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Rwanda Embarks on Malaria Prevention Drive Among High Risk Persons

by Daniel Sabiiti
6:12 pm

At student at GS St Joseph Kabgayi attends to her bed which is covered with a mosquito net.

The ministry of health has embarked on the distribution of free mosquito nets in schools under a three-year distribution program aimed at reducing the numbers of students getting infected with the parasite.

Rwanda Biomedical Center (RBC) research findings, show that boarding students, medics, security guards, fishermen and bar goers, are among the most vulnerable to catching malaria due to the fact that they are not at home and spend long night hours outside.

To curb the risks, the institution says it has delivered 236,522 mosquito nets to all 480 boarding schools (public and private institutions) in the country from December 2022 to December 2023.

RBC says that good practices such as: sleeping in a mosquito net, using mosquito repellents, locking the house properly at night, cleaning bushes and stagnant water around homes have contributed to the reduction of malaria in the last five years from about 5-6 million people infected up to 500- 600,000 in 2023.

Epaphrodite Habanabakike, a Malaria Prevention Senior Officer at RBC says that at the beginning of the third semester, all schools will have bed mosquito nets distributed for free.

“Boarding schools all over the country have received the bed mosquito nets, we hope that all the students who are boarding at the school will receive them,” he said during a media briefing this week to highlight Rwanda’s progress in eradicating malaria ahead of World Malaria Day 2024.

Habanabakike said that the free distribution is to relieve the families of the burden of buying mosquito nets as seen previously where boarding students used to take the mosquitoes away from their homes, leaving their parents and children at risk of contracting Malaria.

Brother Innocent Akimana, the GS St Joseph Kabgayi Head Teacher.

At one of the benefiting schools, GS St Joseph Kabgayi student’s beds in dormitories are visibly seen covered with mosquito nets and while the hardest battle is to encourage students to use the nets, the school administration stated that there has been a significant drop in infections.

“Most of the students come from their homes with malaria, but we have an equipped clinic to treat them, and by enforcing use of nets, we have seen a reduction in cases of malaria to only five or less a semester,” said Brother Innocent Akimana the Head Teacher.

Ornella Igiraneza, a student in Senior 5, says that students should be monitored on a daily basis because there are some who do not like to spend the night in mosquito nets due to social perception that the insecticidal nets make them sick.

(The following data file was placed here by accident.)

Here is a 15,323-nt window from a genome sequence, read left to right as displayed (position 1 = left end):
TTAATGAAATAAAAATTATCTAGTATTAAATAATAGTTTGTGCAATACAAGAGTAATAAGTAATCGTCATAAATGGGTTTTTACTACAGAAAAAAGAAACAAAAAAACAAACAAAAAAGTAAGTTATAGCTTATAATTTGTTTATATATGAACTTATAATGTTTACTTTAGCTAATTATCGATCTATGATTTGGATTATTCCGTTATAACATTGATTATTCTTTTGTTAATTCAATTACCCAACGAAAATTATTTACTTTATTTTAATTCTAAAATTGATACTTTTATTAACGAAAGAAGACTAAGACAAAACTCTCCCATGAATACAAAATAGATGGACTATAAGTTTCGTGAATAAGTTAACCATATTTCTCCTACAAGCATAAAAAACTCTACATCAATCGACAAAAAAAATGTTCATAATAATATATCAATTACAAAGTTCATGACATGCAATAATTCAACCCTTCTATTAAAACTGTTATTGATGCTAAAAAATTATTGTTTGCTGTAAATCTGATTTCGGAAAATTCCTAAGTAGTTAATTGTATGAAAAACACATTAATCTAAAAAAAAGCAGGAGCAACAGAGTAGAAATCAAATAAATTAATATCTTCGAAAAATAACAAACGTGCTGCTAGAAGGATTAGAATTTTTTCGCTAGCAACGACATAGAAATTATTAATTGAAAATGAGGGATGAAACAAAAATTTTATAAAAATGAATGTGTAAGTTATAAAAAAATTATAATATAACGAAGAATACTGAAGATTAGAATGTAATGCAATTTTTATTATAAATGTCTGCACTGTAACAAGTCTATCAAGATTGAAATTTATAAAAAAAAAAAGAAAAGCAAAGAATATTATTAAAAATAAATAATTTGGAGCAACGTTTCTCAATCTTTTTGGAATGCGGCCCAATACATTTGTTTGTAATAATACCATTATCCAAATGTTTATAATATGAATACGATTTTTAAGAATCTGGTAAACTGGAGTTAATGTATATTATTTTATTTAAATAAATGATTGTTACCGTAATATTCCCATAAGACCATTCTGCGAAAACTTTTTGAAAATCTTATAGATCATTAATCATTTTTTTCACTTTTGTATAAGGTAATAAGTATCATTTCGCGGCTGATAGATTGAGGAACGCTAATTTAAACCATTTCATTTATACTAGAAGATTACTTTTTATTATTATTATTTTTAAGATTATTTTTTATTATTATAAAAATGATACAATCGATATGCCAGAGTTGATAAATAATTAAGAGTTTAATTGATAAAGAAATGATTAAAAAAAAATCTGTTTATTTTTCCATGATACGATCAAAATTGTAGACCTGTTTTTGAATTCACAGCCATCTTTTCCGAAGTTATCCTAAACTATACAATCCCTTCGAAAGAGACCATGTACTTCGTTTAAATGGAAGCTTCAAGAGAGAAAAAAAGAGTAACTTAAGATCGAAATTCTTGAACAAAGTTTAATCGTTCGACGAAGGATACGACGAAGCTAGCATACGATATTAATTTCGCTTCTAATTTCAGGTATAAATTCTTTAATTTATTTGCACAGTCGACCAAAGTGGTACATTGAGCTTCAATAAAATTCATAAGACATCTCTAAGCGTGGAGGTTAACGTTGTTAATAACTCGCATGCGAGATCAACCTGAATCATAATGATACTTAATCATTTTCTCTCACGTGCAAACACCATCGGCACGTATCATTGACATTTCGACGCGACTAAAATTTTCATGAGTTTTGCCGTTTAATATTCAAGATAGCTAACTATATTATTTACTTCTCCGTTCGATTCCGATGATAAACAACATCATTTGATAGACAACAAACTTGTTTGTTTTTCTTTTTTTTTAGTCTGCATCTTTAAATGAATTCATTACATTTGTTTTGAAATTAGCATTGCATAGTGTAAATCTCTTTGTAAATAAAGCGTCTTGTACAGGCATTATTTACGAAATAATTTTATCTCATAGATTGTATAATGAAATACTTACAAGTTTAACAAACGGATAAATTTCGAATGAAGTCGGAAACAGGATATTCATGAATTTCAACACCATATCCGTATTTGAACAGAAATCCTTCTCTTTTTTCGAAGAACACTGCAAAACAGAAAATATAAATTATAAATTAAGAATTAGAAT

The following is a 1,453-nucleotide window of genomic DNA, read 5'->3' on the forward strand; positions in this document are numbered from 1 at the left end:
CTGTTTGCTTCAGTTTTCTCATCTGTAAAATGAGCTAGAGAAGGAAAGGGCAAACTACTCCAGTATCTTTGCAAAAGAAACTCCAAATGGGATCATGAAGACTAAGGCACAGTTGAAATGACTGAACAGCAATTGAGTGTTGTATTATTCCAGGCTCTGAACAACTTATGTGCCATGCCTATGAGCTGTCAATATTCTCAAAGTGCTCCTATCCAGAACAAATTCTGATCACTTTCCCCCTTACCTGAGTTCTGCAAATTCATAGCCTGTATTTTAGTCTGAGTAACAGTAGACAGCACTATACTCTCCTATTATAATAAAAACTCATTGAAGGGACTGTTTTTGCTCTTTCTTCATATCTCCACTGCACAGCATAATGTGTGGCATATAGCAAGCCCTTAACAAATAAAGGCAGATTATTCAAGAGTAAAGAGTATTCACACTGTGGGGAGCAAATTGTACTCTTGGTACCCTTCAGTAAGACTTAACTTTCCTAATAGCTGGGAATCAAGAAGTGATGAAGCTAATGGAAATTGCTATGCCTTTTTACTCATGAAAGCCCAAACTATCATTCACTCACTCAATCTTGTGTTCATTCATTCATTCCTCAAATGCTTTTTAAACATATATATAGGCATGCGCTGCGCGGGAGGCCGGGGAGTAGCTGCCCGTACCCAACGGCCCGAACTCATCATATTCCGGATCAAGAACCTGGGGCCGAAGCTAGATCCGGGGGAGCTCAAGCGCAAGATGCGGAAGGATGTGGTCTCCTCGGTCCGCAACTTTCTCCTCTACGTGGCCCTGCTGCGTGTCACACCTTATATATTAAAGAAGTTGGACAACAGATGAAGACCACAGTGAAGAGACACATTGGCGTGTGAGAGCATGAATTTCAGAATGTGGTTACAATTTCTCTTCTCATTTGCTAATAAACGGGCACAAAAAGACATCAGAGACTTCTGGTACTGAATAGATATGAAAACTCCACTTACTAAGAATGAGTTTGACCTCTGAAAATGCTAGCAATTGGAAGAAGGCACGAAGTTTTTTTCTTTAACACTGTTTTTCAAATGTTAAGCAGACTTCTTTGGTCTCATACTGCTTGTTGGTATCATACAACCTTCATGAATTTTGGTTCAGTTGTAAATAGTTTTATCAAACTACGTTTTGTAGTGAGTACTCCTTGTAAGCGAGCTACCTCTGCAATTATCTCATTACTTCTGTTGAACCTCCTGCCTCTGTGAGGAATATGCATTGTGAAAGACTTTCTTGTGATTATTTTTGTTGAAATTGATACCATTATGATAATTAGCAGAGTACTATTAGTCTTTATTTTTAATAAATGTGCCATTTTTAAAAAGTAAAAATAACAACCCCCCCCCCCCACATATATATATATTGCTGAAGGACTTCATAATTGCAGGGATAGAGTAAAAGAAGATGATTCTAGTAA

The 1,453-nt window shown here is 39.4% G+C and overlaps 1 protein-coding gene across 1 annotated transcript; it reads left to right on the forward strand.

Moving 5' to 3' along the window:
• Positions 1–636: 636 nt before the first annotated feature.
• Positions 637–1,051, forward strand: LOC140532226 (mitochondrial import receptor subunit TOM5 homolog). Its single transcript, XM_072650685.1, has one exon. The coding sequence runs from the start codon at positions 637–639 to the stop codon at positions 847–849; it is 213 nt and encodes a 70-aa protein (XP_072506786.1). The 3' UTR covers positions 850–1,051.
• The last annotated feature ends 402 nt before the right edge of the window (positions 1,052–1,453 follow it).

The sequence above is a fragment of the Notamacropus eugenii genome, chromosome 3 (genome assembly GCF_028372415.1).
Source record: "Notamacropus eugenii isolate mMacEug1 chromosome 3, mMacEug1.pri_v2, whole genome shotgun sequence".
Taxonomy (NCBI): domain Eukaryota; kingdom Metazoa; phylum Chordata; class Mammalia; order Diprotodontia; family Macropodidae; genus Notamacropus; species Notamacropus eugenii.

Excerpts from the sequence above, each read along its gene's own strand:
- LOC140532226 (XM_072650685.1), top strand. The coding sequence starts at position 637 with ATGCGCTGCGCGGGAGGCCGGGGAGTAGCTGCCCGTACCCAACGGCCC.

To encourage best practices and behavioral change, participants at the upcoming World Malaria Day 2024 and 8th Multilateral Initiative on Malaria (MIM) to be held in Kigali, held a car free day exercise and mass mobilization session to educate citizens on the need to take the first personal steps in preventing malaria.

The 8th MIM conference will be held under the theme, ‘Grassroots mobilization to end malaria: invest, innovate and integrate’.

Health Minister, Dr. Sabin Nsanzimana said that the government is focusing on availing repellents for people who spend hours outside at night and at a high risk of infection.

Nsanzimana said that the car free day malaria campaign was brought to Kigali to highlight the conference agenda but also the need for behavioral change in the city which currently has many cases of persons at risk of catching malaria.

Rwanda plans to eradicate Malaria in Rwanda by 2030 and officials have encouraged partners in health, like- Society for Family Health (SFH) and Agropy, to avail mosquito repellants to persons at a high risk of catching malaria but also encourage such categories to buy mosquito repellants to use while they are outside at night.

The National Strategic Plan 2020-2024 goal is to reduce malaria morbidity by at least 50% of the 2019 levels (264 deaths), and currently deaths stand at 51 cases with a Case Fatality Rate at 6.4.

The plan’s objectives are to have at least 85% of the population at risk to be effectively protected with prevention interventions and to have correct and consistent practices and behaviors towards malaria control interventions.

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